Uzbeks are amazing, sympathetic, and kind people. An Uzbek is the person who can sit in a warm chapan (coat) and drink hot green tea in the summer heat of 40 degrees Celsius. Please, do not think anything bad. This is one of the most ancient method of the Uzbek people to deal with the exhausting heat. We will tell you more about this people now.
One of the features of the Uzbek people is that they never say ‘no’. This trait was formed long ago: Uzbeks were engaged in trade from ancient times, and it was not in the interests of the seller to offend the buyer. For this reason, you will never be denied your request directly but they will respond traditionally ‘khop mayli’ (ok, good). However, it will be not clear when your request will be fulfilled: Uzbeks are not in a hurry to make decisions.
And if it turns out that the agreement is broken you will be offered several options to resolve the issue – up to the most ridiculous ones – so that you are not angry.
The next feature of the Uzbeks is a greeting. This is a ritual! When they see someone the Uzbeks greet and heartily ask them how they are doing, how is it going at home, how is their family and children, how is their household and work? The traditional answer is the following: “Thanks God, all is well.” All of these takes a lot of time especially when two women are met.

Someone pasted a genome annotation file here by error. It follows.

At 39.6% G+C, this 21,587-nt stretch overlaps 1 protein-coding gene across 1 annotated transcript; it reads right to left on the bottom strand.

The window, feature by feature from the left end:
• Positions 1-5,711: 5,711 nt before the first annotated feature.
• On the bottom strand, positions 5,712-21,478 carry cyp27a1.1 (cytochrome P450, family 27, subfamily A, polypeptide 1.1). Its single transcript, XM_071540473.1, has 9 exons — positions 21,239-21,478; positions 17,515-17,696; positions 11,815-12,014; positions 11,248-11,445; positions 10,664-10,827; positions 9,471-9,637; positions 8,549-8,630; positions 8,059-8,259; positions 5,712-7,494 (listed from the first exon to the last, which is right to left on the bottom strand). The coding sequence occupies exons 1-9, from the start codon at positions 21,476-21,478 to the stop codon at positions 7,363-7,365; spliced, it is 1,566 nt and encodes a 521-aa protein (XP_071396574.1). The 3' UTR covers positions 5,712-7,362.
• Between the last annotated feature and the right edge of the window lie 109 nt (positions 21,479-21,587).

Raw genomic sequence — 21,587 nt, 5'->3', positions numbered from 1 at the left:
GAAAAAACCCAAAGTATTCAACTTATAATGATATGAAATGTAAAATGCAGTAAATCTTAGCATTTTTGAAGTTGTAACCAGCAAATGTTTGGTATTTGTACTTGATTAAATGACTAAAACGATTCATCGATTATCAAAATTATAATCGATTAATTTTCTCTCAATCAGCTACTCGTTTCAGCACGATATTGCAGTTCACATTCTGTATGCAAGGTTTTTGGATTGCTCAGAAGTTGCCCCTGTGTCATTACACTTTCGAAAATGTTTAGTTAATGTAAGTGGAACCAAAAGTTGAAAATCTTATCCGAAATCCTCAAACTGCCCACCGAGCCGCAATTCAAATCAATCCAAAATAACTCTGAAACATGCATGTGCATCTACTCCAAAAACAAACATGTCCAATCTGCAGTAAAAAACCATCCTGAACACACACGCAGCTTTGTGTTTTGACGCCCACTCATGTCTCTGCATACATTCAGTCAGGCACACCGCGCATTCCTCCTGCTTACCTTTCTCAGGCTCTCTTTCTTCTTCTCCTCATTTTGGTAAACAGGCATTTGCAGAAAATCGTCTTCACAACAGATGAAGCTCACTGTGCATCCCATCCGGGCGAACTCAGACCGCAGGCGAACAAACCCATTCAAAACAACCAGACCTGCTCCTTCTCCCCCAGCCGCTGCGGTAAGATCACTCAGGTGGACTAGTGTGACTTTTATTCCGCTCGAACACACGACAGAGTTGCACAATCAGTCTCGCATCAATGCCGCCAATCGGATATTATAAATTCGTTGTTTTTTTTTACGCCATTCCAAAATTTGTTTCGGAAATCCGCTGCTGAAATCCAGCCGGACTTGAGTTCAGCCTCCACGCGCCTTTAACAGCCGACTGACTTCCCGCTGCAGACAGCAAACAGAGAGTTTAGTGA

The next feature is the Uzbek plov (pilaf). Any important event is marked by cooking of this dish made from rice, meat, and carrots. The Uzbeks can eat it even at 6 o’clock in the morning. This time was not chosen immediately: plov was originally prepared for the end of the first prayer, that is, by 4 am. It was then moved to 7 am, and finally shifted again, so that people would get to work in time. It is impossible to refuse an invitation to plov – it is sacred.
The Central Asian Plov Center operates in Tashkent, serving wedding pilaf decorated with kazy horse sausage and quail eggs. Uzbek plov is gradually conquering the world and it was included into the list of intangible heritage of UNESCO last year.
Finally, how can you do without tea? It is always served. They say in Uzbekistan: “If you don’t drink tea where will you get the strength from?” The more appreciated the guest is, the less tea is poured to him, so that he will often turn to the host for more tea to be poured and will stay longer. While passing tea to the dear guest, the right hand touches the heart as a sign of respect.
Uzbeks are the people who honor their traditions and value the experience of ancestors that have been passed down from the depths of ages.